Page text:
Tuesday 19th February 2008
CRR joins LGA in Congratulating Households on Good Sorting – But Questions LGA Figures
The Campaign for Real Recycling today joined the Local Government Association in congratulating householders on their participation in domestic recycling. This follows an LGA statement last week in which householders were praised for getting the right materials in the right containers and in which the LGA claimed high tonnages recycled by local authorities with low reject rates.
Andy Moore, CRR coordinator said: “Householders are the key agents in domestic recycling. They are capable of complicated choices for the right motives when offered the right information and the right opportunity. Source-separated collections make the best use of this intelligence and willingness and result in almost no rejection of material.”
However, the CRR seriously questioned the LGA interpretation of the figures.
Andy Moore explained: “We think the LGA must have double counted. Taking the spreadsheet they indicate on their website, they have totted up the tonnage of all the authorities to obtain the 13 million tonne figure. The note at the top of the page is clear that the WCA figures are already included in the WDA ones. The column includes tonnage figures from both collection and disposal authorities (the latter in purple), so most of the tonnage has been counted twice.
“Moreover, the information may also be misleading as the reject data only describes material that has actually been rejected at the end facility, taking no cognisance of the contamination levels of accepted loads, which at times can be very high. It is clear from the information that there are many local authorities who do not report any levels of rejection. It may be that some are exceedingly good, or have a MRF that either doesn’t manage contamination on incoming loads, or doesn’t reject for contamination. Even more significant, these figures represent tonnage sent for recycling, reuse or composting, but are not necessarily indicative that these processes have been completed. It tells us nothing about the contamination level of the resulting material reaching the reprocessor or indeed, how much the reprocessor ends up rejecting. We’d be delighted if reject rates were as low as 1.6% but sadly we’re sure they’re still rather higher than that. We’d be pleased to meet Councillor Bettison to discuss measurement methodology at some point.”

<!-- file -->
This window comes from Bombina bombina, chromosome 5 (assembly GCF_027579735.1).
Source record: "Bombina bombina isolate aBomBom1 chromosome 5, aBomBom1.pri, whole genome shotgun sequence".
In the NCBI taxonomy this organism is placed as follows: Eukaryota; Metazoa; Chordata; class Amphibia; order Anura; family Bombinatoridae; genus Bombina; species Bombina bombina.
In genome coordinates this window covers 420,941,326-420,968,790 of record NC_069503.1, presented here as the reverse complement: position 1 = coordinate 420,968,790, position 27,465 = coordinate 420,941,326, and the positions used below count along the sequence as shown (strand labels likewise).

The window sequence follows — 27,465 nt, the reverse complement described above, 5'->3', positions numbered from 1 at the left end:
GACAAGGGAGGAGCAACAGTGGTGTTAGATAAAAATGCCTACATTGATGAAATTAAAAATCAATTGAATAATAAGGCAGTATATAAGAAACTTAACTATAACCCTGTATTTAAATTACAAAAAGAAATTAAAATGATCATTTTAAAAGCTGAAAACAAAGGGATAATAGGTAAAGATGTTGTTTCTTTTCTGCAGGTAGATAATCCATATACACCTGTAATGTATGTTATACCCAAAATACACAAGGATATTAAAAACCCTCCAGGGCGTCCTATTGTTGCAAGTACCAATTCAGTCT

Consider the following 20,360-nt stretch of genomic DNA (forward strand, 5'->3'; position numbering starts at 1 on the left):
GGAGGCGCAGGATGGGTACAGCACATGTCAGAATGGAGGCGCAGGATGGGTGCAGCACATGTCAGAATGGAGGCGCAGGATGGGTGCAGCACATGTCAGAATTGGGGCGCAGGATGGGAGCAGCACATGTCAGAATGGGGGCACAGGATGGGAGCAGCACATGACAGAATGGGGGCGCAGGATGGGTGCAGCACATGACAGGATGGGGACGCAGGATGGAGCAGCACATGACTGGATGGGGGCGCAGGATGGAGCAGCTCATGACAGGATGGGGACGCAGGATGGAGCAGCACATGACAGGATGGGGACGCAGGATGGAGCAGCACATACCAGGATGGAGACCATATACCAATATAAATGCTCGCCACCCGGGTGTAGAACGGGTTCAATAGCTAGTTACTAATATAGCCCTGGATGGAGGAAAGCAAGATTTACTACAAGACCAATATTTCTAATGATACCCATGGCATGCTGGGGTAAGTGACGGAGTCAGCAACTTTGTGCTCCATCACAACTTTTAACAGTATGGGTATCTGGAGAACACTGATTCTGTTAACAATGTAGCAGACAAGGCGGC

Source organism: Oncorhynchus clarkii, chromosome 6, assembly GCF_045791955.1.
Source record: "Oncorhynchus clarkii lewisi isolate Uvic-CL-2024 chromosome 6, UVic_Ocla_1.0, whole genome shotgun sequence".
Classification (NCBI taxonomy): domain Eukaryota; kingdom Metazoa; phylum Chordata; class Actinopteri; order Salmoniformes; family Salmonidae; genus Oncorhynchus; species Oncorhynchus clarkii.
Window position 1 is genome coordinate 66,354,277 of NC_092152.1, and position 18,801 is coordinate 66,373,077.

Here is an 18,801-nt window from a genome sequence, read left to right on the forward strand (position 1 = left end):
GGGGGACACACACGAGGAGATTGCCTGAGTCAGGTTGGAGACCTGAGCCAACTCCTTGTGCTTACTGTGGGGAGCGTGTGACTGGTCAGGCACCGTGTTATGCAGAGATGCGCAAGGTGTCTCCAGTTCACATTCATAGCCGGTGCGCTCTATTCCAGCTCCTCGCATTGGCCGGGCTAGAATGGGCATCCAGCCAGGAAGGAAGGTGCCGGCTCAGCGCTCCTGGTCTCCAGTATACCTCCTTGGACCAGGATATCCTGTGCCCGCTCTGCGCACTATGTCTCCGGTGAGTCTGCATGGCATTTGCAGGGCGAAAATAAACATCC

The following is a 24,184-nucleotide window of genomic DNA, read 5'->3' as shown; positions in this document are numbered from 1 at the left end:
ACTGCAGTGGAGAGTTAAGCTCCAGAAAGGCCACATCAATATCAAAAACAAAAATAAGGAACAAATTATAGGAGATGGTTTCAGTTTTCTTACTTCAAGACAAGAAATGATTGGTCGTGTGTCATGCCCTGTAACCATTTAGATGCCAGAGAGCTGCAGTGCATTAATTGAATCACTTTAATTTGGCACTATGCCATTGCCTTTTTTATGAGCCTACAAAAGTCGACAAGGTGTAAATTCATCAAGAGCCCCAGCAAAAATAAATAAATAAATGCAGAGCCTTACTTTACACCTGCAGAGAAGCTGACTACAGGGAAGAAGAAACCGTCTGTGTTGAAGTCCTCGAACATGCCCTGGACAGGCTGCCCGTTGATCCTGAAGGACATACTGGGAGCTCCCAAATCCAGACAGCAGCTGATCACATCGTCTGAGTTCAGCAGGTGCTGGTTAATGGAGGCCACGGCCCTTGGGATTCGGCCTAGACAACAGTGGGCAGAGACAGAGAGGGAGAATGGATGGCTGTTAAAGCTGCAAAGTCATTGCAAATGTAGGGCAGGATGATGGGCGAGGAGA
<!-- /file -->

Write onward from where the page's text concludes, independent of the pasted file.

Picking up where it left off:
Eric Randall of Bryson Recycling in Belfast added: “Reject rates for co-mingled/MRF collection systems are always higher than for source-separated ones. We pride ourselves that our MRF is run well and we have a very strict policy for incoming loads, but the contamination rates we achieve are still averaging around 6-8%. On the whole, source-separation improves national rejection rate figures, whereas co-mingling worsens them.”
The data used by the LGA, taken from Defra’s WasteDataFlow, is as yet unvalidated. The Environment Agency will audit it later in the year.
Information for Editors:
1. The Campaign for Real Recycling wants central government and local authorities to act urgently to improve the quality of materials collected for recycling in the UK. Real recycling is about maximising the economic, environmental and social benefits of recycling for everyone, from the local council tax payer to the global re-processing industry. Our concern is that collection systems that gather a range of different materials in one bag or bin and then compact them could permanently undermine the environmental and financial benefits of recycling. Our campaign aims to influence local authority policy and practice, and build consensus within the UK of the economic and environmental importance of highly separated collections.
2. The LGA press release can be found at: http://www.lga.gov.uk/lga/core/page.do?pageId=234141
3. Campaign for Real Recycling supporters include: